EDEN PRAIRIE, Minn. — Xavier Rhodes has blossomed into one of the NFL’s best cornerbacks, the natural choice for the Minnesota Vikings to cover the opponent’s top wide receiver.

This weekend in Pittsburgh, Rhodes and the Vikings will have a particularly challenging matchup with Antonio Brown, the three-time first team All-Pro pick.

“He’s a big play waiting to happen,” Vikings coach Mike Zimmer said.

He’s an especially familiar face for Rhodes, too. They’re both graduates of Norland High School in Miami, two grades apart, and occasional offseason training partners in their home city.

“He’s a busy man, I’m a busy man, but when we find time to work out, we do it,” Rhodes said.

Brown had 12 receptions for 88 yards, targeted 13 times, for the Steelers on Sept. 29, 2013, against the Vikings in London. Rhodes was the third cornerback as a rookie for that game, behind Josh Robinson and Marcus Sherels, but he spent his share of time chasing Brown around the field. The Steelers move Brown back and forth to different spots in the formations often, but seeing Rhodes follow him is a sure bet on Sunday.

“Big guy, physical guy, 6-2, arms come past his knees,” Brown said. “It’s going to be a challenge this weekend, and I look forward to it.”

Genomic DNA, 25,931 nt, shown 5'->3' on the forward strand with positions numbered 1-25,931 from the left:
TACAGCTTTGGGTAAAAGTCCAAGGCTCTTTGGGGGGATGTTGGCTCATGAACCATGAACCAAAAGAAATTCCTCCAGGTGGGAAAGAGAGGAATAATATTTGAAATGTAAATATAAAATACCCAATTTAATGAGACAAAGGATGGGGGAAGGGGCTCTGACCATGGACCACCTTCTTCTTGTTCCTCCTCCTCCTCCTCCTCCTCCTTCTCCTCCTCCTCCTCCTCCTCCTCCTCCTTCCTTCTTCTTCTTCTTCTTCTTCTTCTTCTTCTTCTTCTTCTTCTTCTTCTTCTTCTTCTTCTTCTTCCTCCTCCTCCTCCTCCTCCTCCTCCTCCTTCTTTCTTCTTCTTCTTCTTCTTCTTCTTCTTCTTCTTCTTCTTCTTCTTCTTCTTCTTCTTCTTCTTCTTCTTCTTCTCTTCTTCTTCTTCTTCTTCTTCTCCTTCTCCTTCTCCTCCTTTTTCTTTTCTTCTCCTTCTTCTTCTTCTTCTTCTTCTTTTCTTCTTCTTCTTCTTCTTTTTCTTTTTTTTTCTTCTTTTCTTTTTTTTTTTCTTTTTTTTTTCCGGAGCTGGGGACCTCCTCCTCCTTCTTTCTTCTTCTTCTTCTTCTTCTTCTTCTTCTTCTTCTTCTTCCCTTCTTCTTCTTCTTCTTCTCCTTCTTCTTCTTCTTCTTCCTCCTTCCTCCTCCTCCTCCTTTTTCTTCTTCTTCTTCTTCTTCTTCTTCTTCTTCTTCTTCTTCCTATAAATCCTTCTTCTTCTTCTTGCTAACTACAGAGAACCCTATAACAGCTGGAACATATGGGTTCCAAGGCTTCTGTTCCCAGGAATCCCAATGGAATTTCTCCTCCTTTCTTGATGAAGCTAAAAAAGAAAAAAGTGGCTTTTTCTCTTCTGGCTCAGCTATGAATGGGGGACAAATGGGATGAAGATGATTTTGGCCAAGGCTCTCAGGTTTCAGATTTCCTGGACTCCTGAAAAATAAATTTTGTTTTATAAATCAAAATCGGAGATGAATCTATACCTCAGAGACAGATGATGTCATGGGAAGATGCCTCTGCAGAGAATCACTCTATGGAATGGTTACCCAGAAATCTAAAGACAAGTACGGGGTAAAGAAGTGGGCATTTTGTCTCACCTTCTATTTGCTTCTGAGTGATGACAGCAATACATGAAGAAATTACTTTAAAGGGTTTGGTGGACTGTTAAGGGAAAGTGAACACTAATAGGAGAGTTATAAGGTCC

Brown is coming off his sixth career game with at least eight catches and 180 yards receiving in the season opener. The NFL record is seven such games.

“We’re really going to have to work diligently to make sure we handle the leverage and the coverage on him as they move him around,” Vikings defensive coordinator George Edwards said.

There’s more in play than simply a matchup of two of the elites at their position. There’s a sense of Miami pride, too. Neither player is considered a trash-talker. Rhodes described the assignment of covering Brown as a “brotherly type thing” more than a rivalry.

“We’re happy to be going against each other and proud of each other for making it this far and achieving what we’ve achieved,” Rhodes said.

Norland has four alums in the NFL, tied for the 11th-most in the league. Florida is the leading state. Miami is the most prolific city, with 25 products of its high schools currently in the NFL.

“To be able to accomplish that and be able to line up against each other and be labeled one of the best at each position, it’s a blessing to be able to do that,” Rhodes said. “I can tell from him and me, we’re both appreciative and thankful for it. We don’t take anything lightly.”


AP Sports Writer Will Graves in Pittsburgh contributed to this report.


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DAVE CAMPBELL
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